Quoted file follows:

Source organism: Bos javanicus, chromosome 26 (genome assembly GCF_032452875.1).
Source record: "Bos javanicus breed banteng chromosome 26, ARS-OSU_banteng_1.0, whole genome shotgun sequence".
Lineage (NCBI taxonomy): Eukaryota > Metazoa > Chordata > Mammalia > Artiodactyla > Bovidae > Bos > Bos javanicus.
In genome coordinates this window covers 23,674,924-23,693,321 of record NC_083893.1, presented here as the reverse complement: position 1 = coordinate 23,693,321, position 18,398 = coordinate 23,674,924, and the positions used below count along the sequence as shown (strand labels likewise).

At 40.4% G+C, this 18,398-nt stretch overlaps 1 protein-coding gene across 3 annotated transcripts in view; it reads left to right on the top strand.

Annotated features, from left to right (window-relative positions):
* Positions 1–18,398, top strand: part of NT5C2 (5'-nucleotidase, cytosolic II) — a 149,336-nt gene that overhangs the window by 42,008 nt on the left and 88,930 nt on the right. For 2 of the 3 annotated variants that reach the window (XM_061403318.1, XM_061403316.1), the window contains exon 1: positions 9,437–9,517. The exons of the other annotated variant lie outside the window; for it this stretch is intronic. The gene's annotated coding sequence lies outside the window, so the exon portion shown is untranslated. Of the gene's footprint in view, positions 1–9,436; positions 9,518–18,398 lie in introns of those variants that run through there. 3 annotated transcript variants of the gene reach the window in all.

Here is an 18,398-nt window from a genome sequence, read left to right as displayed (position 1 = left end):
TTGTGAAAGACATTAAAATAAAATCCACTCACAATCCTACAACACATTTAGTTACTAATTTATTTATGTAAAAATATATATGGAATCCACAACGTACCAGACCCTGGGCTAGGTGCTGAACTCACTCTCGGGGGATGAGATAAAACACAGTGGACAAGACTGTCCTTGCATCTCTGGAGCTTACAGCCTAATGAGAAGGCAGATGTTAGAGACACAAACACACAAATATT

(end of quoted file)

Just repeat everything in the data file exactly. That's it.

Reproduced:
Source organism: Bos javanicus, chromosome 26 (genome assembly GCF_032452875.1).
Source record: "Bos javanicus breed banteng chromosome 26, ARS-OSU_banteng_1.0, whole genome shotgun sequence".
Lineage (NCBI taxonomy): Eukaryota > Metazoa > Chordata > Mammalia > Artiodactyla > Bovidae > Bos > Bos javanicus.
In genome coordinates this window covers 23,674,924-23,693,321 of record NC_083893.1, presented here as the reverse complement: position 1 = coordinate 23,693,321, position 18,398 = coordinate 23,674,924, and the positions used below count along the sequence as shown (strand labels likewise).

At 40.4% G+C, this 18,398-nt stretch overlaps 1 protein-coding gene across 3 annotated transcripts in view; it reads left to right on the top strand.

Annotated features, from left to right (window-relative positions):
* Positions 1–18,398, top strand: part of NT5C2 (5'-nucleotidase, cytosolic II) — a 149,336-nt gene that overhangs the window by 42,008 nt on the left and 88,930 nt on the right. For 2 of the 3 annotated variants that reach the window (XM_061403318.1, XM_061403316.1), the window contains exon 1: positions 9,437–9,517. The exons of the other annotated variant lie outside the window; for it this stretch is intronic. The gene's annotated coding sequence lies outside the window, so the exon portion shown is untranslated. Of the gene's footprint in view, positions 1–9,436; positions 9,518–18,398 lie in introns of those variants that run through there. 3 annotated transcript variants of the gene reach the window in all.

Here is an 18,398-nt window from a genome sequence, read left to right as displayed (position 1 = left end):
TTGTGAAAGACATTAAAATAAAATCCACTCACAATCCTACAACACATTTAGTTACTAATTTATTTATGTAAAAATATATATGGAATCCACAACGTACCAGACCCTGGGCTAGGTGCTGAACTCACTCTCGGGGGATGAGATAAAACACAGTGGACAAGACTGTCCTTGCATCTCTGGAGCTTACAGCCTAATGAGAAGGCAGATGTTAGAGACACAAACACACAAATATT